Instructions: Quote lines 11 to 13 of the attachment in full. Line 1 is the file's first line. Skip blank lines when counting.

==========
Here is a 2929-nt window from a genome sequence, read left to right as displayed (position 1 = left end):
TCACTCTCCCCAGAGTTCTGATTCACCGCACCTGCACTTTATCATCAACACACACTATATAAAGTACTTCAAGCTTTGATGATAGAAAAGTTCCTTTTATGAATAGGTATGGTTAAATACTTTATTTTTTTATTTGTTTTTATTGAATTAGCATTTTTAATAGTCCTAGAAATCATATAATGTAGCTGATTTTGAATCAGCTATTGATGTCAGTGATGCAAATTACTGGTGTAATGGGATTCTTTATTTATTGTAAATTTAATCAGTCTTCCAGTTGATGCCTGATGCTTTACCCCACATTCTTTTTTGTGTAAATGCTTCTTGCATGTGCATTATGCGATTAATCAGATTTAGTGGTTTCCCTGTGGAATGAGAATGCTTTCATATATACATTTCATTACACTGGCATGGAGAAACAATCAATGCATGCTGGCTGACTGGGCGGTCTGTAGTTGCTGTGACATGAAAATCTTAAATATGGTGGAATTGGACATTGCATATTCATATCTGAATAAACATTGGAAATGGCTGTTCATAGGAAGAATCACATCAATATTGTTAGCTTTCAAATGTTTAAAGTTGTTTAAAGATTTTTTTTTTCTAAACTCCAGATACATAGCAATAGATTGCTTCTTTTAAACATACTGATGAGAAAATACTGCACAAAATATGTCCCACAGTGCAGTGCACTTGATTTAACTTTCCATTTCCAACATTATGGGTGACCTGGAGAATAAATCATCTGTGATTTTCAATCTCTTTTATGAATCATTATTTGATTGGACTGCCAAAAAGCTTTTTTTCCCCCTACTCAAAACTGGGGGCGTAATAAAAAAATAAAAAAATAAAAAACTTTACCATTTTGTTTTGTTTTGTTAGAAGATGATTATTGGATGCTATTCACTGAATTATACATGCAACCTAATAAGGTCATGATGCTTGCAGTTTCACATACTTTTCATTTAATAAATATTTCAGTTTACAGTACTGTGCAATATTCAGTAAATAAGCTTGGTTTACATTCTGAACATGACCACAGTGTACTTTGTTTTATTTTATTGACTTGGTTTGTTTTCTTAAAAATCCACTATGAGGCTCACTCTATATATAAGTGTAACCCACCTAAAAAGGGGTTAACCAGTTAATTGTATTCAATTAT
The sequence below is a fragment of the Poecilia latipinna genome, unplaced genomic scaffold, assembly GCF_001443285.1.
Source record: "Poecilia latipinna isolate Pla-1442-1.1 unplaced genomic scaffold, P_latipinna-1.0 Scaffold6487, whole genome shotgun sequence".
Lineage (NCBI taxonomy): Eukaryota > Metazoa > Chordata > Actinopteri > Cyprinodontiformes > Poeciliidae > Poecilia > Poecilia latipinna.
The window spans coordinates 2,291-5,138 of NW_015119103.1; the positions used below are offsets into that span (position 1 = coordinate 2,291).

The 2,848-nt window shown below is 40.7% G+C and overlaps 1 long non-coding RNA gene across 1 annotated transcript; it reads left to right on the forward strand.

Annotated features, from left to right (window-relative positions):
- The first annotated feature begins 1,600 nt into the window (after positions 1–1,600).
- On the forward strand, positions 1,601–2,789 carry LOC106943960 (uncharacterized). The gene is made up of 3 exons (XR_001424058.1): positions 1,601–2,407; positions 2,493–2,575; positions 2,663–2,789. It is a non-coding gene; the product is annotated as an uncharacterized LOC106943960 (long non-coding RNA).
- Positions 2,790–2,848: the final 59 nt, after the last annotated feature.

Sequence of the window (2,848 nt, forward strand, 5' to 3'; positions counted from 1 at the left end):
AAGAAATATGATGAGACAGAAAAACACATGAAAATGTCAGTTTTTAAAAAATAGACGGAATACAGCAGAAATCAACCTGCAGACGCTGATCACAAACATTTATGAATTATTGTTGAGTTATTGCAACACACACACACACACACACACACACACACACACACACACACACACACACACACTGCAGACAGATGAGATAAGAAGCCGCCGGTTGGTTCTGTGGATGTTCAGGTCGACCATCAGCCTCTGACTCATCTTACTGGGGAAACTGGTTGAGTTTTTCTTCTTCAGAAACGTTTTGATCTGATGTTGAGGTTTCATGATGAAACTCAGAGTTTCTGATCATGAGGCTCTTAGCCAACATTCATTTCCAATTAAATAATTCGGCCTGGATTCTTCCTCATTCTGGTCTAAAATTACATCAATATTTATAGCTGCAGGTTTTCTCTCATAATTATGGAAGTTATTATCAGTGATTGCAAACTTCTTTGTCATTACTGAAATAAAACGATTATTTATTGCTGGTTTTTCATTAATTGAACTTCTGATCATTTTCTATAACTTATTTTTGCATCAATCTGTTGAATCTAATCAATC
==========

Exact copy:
- Positions 2,790–2,848: the final 59 nt, after the last annotated feature.

Sequence of the window (2,848 nt, forward strand, 5' to 3'; positions counted from 1 at the left end):
AAGAAATATGATGAGACAGAAAAACACATGAAAATGTCAGTTTTTAAAAAATAGACGGAATACAGCAGAAATCAACCTGCAGACGCTGATCACAAACATTTATGAATTATTGTTGAGTTATTGCAACACACACACACACACACACACACACACACACACACACACACACACACACACACTGCAGACAGATGAGATAAGAAGCCGCCGGTTGGTTCTGTGGATGTTCAGGTCGACCATCAGCCTCTGACTCATCTTACTGGGGAAACTGGTTGAGTTTTTCTTCTTCAGAAACGTTTTGATCTGATGTTGAGGTTTCATGATGAAACTCAGAGTTTCTGATCATGAGGCTCTTAGCCAACATTCATTTCCAATTAAATAATTCGGCCTGGATTCTTCCTCATTCTGGTCTAAAATTACATCAATATTTATAGCTGCAGGTTTTCTCTCATAATTATGGAAGTTATTATCAGTGATTGCAAACTTCTTTGTCATTACTGAAATAAAACGATTATTTATTGCTGGTTTTTCATTAATTGAACTTCTGATCATTTTCTATAACTTATTTTTGCATCAATCTGTTGAATCTAATCAATC